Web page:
Opposites rarely attract

Here we go again. Professionals who should be working together – and who should know better – are allegedly at each other’s throats. The meeting of the British Design Initiative “only served to reinforce the huge rift between those with an engineering bent and the creative sparks who champion UK product design in the global arena” (Comment, DW 21 May).

When two people are scrapping on the street, or a husband and wife are arguing, a sure way to bring them together is for a complete outsider to interfere. So perhaps my comments will serve some purpose.

The editorial, sensibly, pleads for collaboration and mutual respect. Appreciating not merely the talent of the other party, but also the thinking which informs it is surely an essential characteristic of anyone involved in industrial design. What prevents this? Does excessive pride blind one from recognising the other?

Is specialisation the problem, the requirement to be known for a single skill? Practise more than one and it is assumed that you can’t really do any of them. Is too early specialisation the root? Either/or is endemic in this country. Children are streamed while still developing. Art or science? Both isn’t an option. CP Snow’s cultural divide begins early. The pigeonholes are carved out of solid oak.

People must need to be classified. In social intercourse: name first, occupation second. With the job comes characteristics. Before you know it you’ve been stereotyped. Artists aren’t practical. Engineers have no aesthetic sense. Accountants know only numbers. Business people aren’t creative.

Is advertising an art? Yes, say some, because it manifestly is not a science. Bedrock in science is prediction. Predicting the outcome of an ad campaign is notoriously difficult. Try to replicate a successful research exercise or even test market and you end up with egg on your face.

Science? No way. Ergo art. But, though it uses the tools and terminology of art, its purpose is not aesthetic satisfaction. Art moves. Advertising moves merchandise – or tries to. Enter advertising in order to create art and you are fooling yourself and those who employ you. Art may be a means of achieving a commercial end and art may be a by-product of the commercial end (eg posters on the wall of the Victoria and Albert Museum), but it’s not the purpose.

Art? Science? Either or neither? Actually, it’s both. Advertising is a bastard art in the middle of an inexact science. It begins with a science of sorts (eg research, media, planning) and then the bastard artist takes over (turning the prose of the brief into the poetry of an idea) and after the ad appears the inexact scientist returns to check the result.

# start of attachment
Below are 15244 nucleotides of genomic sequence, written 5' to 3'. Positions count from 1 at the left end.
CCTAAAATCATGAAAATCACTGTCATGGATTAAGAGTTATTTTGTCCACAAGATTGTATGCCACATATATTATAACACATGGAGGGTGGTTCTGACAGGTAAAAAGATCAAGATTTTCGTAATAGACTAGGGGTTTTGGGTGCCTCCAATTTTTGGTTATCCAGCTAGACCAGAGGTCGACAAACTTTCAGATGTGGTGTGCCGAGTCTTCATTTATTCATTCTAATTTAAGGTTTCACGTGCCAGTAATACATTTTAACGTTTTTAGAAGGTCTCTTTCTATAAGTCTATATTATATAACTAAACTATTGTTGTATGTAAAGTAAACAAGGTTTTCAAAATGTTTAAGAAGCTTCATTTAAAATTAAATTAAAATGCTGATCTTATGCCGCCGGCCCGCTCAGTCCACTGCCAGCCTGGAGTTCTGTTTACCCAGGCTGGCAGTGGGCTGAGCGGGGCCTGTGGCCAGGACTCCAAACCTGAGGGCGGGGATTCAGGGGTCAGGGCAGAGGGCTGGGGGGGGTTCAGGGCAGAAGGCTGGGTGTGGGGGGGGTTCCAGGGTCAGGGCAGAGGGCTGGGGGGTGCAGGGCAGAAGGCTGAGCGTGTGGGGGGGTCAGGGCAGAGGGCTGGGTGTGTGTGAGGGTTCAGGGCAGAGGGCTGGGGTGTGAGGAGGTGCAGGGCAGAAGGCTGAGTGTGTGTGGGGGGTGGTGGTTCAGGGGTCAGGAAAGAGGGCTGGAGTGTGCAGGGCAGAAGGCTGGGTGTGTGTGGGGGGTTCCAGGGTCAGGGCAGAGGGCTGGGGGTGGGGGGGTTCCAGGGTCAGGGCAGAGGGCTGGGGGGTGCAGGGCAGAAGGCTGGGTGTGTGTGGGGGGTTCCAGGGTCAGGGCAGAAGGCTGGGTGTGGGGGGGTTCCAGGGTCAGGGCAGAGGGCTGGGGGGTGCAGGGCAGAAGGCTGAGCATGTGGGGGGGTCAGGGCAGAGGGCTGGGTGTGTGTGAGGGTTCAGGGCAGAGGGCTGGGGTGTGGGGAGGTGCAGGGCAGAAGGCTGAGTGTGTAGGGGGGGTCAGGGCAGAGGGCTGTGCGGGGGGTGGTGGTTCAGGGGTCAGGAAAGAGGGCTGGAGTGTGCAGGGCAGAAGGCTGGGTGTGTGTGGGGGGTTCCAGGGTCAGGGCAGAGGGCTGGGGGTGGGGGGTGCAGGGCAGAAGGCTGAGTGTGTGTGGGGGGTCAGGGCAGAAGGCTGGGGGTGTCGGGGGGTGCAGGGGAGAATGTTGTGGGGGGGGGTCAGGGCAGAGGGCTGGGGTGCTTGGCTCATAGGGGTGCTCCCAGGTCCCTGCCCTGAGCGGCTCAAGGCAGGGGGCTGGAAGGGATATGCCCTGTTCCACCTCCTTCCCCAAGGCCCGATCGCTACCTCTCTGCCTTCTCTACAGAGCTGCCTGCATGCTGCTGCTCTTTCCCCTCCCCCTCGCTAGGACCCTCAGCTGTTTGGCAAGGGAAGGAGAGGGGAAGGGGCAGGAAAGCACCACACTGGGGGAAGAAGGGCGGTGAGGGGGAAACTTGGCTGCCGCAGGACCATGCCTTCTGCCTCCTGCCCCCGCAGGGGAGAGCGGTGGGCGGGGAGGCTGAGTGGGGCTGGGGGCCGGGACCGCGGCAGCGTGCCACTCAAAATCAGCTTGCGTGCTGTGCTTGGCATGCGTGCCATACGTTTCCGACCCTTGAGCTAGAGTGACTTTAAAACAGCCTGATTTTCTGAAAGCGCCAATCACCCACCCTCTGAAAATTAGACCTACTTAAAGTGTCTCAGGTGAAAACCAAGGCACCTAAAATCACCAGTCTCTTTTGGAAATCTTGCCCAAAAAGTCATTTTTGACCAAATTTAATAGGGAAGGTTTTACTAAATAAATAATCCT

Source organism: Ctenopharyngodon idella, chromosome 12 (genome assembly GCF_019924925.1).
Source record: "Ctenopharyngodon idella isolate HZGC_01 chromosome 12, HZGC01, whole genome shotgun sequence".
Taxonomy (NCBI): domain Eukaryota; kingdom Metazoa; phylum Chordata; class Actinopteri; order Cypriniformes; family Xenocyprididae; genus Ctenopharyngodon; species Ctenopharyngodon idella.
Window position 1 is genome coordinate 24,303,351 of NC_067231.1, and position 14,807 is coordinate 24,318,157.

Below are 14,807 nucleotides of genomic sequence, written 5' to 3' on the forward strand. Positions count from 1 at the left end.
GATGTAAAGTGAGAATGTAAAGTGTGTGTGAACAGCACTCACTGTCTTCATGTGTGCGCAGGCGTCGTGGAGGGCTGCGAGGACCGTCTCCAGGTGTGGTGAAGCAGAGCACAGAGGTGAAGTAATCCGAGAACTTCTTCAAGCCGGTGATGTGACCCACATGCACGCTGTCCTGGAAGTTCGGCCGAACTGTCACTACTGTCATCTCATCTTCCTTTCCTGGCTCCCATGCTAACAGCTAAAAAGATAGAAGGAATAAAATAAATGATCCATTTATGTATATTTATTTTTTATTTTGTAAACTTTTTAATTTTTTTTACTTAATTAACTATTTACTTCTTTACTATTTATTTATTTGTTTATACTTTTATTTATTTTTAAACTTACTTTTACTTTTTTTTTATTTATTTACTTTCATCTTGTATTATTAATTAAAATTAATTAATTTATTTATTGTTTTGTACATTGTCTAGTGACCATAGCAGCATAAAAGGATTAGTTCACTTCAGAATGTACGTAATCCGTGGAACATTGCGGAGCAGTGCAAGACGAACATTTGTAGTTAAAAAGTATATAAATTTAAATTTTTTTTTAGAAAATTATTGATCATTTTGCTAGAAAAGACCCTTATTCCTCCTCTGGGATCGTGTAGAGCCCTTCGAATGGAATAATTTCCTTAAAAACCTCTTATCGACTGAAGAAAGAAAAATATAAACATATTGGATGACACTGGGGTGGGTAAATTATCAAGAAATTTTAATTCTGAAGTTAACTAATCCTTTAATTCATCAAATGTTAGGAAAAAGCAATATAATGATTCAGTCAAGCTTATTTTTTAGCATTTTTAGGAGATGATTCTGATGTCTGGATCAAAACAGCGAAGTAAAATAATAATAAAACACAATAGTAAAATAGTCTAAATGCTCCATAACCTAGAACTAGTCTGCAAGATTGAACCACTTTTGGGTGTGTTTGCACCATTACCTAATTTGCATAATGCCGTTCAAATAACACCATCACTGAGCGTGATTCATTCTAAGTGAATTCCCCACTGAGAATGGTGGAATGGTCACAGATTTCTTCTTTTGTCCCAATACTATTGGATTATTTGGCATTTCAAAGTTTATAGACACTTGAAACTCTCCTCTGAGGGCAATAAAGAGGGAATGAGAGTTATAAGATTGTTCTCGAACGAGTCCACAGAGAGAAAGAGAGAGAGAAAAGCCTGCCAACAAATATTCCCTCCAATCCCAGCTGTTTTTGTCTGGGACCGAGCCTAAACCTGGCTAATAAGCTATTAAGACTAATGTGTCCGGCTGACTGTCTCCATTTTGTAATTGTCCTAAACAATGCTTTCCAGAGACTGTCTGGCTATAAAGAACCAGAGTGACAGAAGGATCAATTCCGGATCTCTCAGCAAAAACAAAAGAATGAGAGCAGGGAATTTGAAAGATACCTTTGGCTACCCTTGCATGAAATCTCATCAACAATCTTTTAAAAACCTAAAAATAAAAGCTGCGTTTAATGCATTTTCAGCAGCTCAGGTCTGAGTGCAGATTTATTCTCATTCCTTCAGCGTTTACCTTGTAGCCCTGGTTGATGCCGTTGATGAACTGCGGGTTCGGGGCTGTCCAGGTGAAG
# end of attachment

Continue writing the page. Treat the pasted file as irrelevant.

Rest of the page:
What attracts people to advertising is precisely this amalgam of art and science. The artist is prepared to endure an interim period of bastardy before going pure, selling out or, in most cases, finding a genuinely creative challenge in advertising’s disciplines. The scientist is similarly challenged. He or she knows that if advertising is both an inexact science and a bastard art the only way forward is for it to attempt to become more scientific (since to become a pure art is profitless, literally).

Art: science. Form: function. Reason: emotion. Engineering: design. In all cases when faced with either/or ask “Why not both?” Challenge dichotomies, don’t succumb to them. It’s not a question of balance or compromise, of taking a middle position or playing both ends against the middle, but of relishing the dynamic tension between the components. Satisfying, for example, both head and heart. Or, in the organisation of creative talent, the recognition that both elements need to be satisfied and exist in a symbiotic relationship. A creative department (agency, design practice) is a disciplined anarchy. Too much of one or the other and the outfit goes out of business.

“Why not both?” is a question you’re dissuaded from asking at an early age. Attempt several occupations and you’re a “Jack of all trades”. Yet today one job for life becomes the exception. And, as Charles Handy advises, young people need to equip themselves with a “portfolio of careers”. Jack will master the new environment better than most.

And, finally, consider inventions. I want to change the TV channel, but I don’t want to leave the armchair. Why not both? (remote control). I want to go out, but I’m expecting a phone call. Why not both? (mobile phone). I want to go to the pub, but I don’t want to miss the match on television. Why not both? (video recorder). I want to make love to you, but I don’t want to start a family…

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